Worth nothing that Donaghy had several run-ins with Pistons’ forward Rasheed Wallace, including an incident where Wallace confronted him on a loading dock following a game in 2003. Wallace served a 7 game suspension as a result.

“I don’t blame players for going into the stands” -John Saunders on ESPN

Most people remember John Saunders calling Detroit fans “a bunch of punks” that night. But Saunders and the NBA crew took it one step further by saying they didn’t blame players for going into the stands. Now remember, this was 2004, long before Twitter and Facebook and the explosion of social media.


ESPN executive Mark Shapiro called NBA Shootaround host John Saunders and analysts Stephen A. Smith, Tim Legler and Greg Anthony on Saturday after seeing replays of them criticizing the Detroit fans for tossing beverages and debris at the players but giving a pass to Ron Artest, Stephen Jackson and Jermaine O’Neal of the Pacers for going into the stands to attack fans.

“I wish the studio hadn’t laid the blame solely on the backs of the fans Friday night,” Shapiro said Tuesday. “In this instant-opinion culture, it’s easy to make a knee-jerk reaction in the wrong way. But we’re proud of the body of work over the entire weekend.”

Pistons President Joe Dumars told The Detroit News for Tuesday’s editions that the NBA had “read ESPN the riot act” over its coverage Friday night, but spokesmen Mike Soltys of ESPN and David Cooper of the NBA said Tuesday the league had not complained to the network.

Saunders at first called the fans “a bunch of punks” and said, “I don’t blame the players for going into the stands.” Legler, a former NBA player, said, “The blame should be put on the Detroit Piston fans.”

John Saunders says that today, in 2014, and he’s likely out of a job.

Ben Wallace’s brother, David, walloped the Pacers’ Fred Jones in the face

Via Indy Star:

Just as things had settled down, a cup hits Artest, and he charges sending him into the stands. Stephen Jackson follows him in immediately, igniting a fight with fans. Artest hits a fan, John Green punches Artest. William Paulson throws liquid at Artest, Jackson retaliates. Fred Jones is punched by David Wallace, Ben’s brother. Eddie Gill and David Harrison also go into the stands.

For weeks, Ben Wallace and his brother both claimed he wasn’t involved, claimed he wasn’t anywhere near the brawl when it happened. Finally on December 4th, video evidence emerged fingering David Wallace. He received one year of probation and community service for his role.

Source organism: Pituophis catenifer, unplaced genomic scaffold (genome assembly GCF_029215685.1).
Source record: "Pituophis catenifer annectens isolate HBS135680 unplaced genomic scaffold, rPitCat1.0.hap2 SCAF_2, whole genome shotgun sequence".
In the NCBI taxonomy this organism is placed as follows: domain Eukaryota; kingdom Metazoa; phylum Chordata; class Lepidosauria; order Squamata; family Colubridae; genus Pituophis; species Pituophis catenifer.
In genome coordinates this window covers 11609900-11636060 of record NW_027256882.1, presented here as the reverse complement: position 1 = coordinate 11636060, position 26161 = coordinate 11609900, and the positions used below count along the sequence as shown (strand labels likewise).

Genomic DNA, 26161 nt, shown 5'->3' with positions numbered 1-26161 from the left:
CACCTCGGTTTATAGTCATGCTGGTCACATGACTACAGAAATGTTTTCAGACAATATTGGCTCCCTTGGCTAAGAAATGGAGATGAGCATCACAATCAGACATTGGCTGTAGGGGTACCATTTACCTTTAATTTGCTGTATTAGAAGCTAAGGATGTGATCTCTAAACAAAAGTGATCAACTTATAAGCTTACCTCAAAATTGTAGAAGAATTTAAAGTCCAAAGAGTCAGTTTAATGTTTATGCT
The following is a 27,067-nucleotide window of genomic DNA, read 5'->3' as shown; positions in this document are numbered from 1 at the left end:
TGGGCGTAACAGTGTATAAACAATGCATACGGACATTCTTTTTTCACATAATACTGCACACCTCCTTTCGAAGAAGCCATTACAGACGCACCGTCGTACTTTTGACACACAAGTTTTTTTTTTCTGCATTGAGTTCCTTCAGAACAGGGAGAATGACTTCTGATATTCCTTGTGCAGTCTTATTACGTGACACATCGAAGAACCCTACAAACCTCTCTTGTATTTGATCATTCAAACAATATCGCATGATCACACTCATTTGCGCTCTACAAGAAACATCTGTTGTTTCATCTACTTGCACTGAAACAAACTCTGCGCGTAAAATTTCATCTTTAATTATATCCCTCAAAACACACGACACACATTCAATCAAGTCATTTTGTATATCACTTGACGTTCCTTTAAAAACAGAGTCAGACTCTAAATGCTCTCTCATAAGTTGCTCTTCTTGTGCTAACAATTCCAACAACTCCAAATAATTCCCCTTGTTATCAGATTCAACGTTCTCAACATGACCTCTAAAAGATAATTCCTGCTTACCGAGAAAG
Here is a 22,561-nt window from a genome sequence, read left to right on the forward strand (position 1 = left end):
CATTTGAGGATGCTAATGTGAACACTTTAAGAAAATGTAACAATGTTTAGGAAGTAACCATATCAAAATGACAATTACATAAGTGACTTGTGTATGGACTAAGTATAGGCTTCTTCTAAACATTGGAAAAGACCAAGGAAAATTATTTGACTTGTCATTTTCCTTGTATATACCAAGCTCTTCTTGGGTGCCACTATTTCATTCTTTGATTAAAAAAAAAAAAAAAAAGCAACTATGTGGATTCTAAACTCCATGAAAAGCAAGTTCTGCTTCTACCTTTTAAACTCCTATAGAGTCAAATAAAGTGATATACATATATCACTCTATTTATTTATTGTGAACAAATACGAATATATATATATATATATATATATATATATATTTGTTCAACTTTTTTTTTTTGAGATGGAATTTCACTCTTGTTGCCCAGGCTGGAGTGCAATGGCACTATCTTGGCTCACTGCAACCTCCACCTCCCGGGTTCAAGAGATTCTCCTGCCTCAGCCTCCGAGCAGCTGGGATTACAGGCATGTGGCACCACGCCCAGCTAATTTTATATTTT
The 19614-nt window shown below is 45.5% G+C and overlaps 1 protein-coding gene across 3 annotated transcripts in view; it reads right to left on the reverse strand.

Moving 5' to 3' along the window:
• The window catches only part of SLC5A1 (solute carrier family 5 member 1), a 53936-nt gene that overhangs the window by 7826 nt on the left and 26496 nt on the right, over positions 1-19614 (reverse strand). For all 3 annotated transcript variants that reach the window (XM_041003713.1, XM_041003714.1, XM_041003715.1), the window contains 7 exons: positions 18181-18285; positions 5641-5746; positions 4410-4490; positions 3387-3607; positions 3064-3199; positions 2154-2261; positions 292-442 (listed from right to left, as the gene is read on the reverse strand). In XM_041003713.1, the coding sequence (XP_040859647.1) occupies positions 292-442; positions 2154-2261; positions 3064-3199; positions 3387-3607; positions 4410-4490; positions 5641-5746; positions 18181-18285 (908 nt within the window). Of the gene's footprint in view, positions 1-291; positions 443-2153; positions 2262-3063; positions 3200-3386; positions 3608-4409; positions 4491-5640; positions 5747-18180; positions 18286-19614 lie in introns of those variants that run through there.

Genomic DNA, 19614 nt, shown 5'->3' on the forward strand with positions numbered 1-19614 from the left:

The Pistons radio broadcast briefly went off the air as Rick Mahorn and Rasheed Wallace tried to stop the fight

As Artest went into the stands, it was the baddest of the Bad Boys who likely stopped the situation from getting worse. Former Piston legend Rick Mahorn was the color commentator that night for Detroit’s broadcast. Mahorn had been involved in many scuffles during the Bad Boy era, several of which came at The Palace, but nothing like this.

In the hysteria of Artest going after fans, Mahorn forgot to disengage from the broadcast, keeping his headset on as he tried to break up the fight. Then, Rasheed Wallace jumped on the soundboard in his role as peacekeeper. The result was radio silence at perhaps the most crucial (and ugly) point of the brawl.

Worldwide Wes helped get Ron Artest off the court

William Wesley, who GQ once called the “most powerful man in sports”, was in attendance for the Palace Brawl. In fact, it was Worldwide Wes who left his seat and ultimately rushed Artest into the locker room that night.

William Wesley: I saw a situation developing that I didn’t think would escalate, but once I realized that it was escalating, I decided to be part of the solution instead of the problem.

The NBA power broker was a personal friend of Rip Hamilton and attended many of his games.

Rick Carlisle ran a clinic on Larry Brown and the Pistons that night

Lost in the brawl, lost in the suspensions and fines and dismantling of the Pacers franchise was the game itself, a masterful coaching performance by Rick Carlisle. Sure, he probably left his players in too long at the end, but in a way, he wanted to send a message. His Pacers were for real, his Pacers were BETTER than the Pistons—and he wanted everyone to know

In the first and second quarter, Carlisle’s half-court mastery produced 59 points, most off which came off set plays. The Pistons had no answer and by the fourth quarter, players’ frustrations boiled over.

Much thanks to Matt Dery, for his recollection of the events that night. You can hear Matt everyday on Detroit Sports 105.1.